He stood by me in the darkest hour of our struggle to form a Union, and was loyal to our cause to the sacrifice of his home and the necessaries of life. Victimized, impoverished, and unemployed, he believed intensely in the principles of Trade Unionism, and was willing to go anywhere and do anything.
At Tilbury they were isolated from the others by twenty miles of railway. They missed out on the processions and meetings that sustained their fellow strikers. False statements were made that disturbed the men there. They felt isolated and worried that they would be forgotten when the strike was settled.
Harry kept up the spirits of the strikers with his own cheerfulness and good humour. In the five weeks of the strike he scotched rumours and lies intended to ruin the men's morale. He thought of ways to make the strike more effective and managed to beat attempts of the Dock Companies to import blackleg labour.
Harry had some of his own men masquerade as blacklegs and thereby received full information about what was going on. He arranged travelling pickets who leafleted the blacklegs as they travelled to Tilbury by train. Detachments of men, once they found out that they had been hired by the companies under false pretences, finished their contracts and returned home at their own expense. Harry's straightforwardness was a source of inspiration and although he was away from the bigger movement he played an important part in the eventual outcome of the strike.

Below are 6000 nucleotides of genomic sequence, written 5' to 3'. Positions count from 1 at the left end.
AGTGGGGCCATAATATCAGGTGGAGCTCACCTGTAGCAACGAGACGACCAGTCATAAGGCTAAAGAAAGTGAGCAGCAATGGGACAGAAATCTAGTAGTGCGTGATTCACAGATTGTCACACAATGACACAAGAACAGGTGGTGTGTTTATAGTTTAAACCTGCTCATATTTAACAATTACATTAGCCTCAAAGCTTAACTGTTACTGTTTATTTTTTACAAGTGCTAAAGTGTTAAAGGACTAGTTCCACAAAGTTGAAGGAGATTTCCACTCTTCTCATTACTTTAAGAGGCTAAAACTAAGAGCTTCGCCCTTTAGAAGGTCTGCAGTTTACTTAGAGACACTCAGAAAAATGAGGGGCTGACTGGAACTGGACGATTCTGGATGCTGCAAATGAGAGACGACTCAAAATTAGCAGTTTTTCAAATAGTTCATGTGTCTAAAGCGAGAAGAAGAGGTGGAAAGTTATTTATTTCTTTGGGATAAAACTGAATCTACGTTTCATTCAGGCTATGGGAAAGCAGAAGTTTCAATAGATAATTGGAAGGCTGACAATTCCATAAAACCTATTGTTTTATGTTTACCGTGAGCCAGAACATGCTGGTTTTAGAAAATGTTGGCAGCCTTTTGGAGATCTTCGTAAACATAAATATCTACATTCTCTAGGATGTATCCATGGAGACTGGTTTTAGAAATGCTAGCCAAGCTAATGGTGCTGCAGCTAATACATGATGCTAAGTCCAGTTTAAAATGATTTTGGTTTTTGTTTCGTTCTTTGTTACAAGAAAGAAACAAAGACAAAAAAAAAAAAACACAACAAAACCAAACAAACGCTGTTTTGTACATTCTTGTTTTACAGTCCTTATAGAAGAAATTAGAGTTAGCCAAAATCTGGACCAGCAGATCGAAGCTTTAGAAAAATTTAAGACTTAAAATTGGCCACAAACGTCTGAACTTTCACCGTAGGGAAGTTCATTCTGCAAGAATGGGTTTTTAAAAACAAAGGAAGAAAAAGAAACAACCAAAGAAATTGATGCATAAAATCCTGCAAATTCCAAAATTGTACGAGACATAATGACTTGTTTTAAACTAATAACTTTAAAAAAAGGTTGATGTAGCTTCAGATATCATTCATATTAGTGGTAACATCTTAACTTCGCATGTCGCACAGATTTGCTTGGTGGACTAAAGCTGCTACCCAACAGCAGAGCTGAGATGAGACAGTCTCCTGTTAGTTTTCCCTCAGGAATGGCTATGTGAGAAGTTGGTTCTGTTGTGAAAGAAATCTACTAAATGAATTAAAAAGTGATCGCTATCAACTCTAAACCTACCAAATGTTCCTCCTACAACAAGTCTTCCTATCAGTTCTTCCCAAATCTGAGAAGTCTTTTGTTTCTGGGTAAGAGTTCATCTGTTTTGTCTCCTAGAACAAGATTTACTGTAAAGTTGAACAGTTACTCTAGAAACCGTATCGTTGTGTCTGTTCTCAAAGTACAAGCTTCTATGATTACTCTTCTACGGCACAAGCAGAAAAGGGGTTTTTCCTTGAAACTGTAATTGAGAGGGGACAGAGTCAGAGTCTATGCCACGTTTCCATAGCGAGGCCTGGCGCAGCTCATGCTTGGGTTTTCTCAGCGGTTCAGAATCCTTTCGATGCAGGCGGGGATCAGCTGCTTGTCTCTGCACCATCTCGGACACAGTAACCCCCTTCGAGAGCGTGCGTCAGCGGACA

The Dock, Wharf, Riverside and General Labourer's Union of GB and Ireland was formed and Tillett was elected general secretary and Tom Mann chosen as its first president. As a fighting organization it paid strike benefits to its members, but not unemployment, sickness or funeral benefits. Dues were low: entrance fee of half-a-crown, weekly dues of 2d and a quarterly assessment of 4d. Power was central, as opposed to the autonomy of the original waterside union. The governing body was constituted of representative working men on the basis of proportional representation. The leading figures were Tillett, Mann and the two national organizers - Harry Orbell and Tom McCarthy.
When the London dispute was over Tillett toured the provinces - Hull, Gloucester, Bristol, Sharpness, Southampton, Ipswich, Liverpool and Harwich. Tom McCarthy and Harry covered the ones that he missed. By the end of November 1889 the union had enrolled 30,000 workers with branches in Rotterdam, Amsterdam, Bristol, Ipswich and Harwich. Harry established the Rotterdam and Amsterdam Branches. Sixty-three new branches were formed in the first three months of 1890.
Harry and Tom McCarthy were responsible for breathing life into the branches. Without them the union would have failed miserably. They were hopelessly overworked. Harry remained the union's organizer until his death at Christchurch on 27th March 1914. By then he was also on the executive of the Labour Party and a member of the Port of London Authority.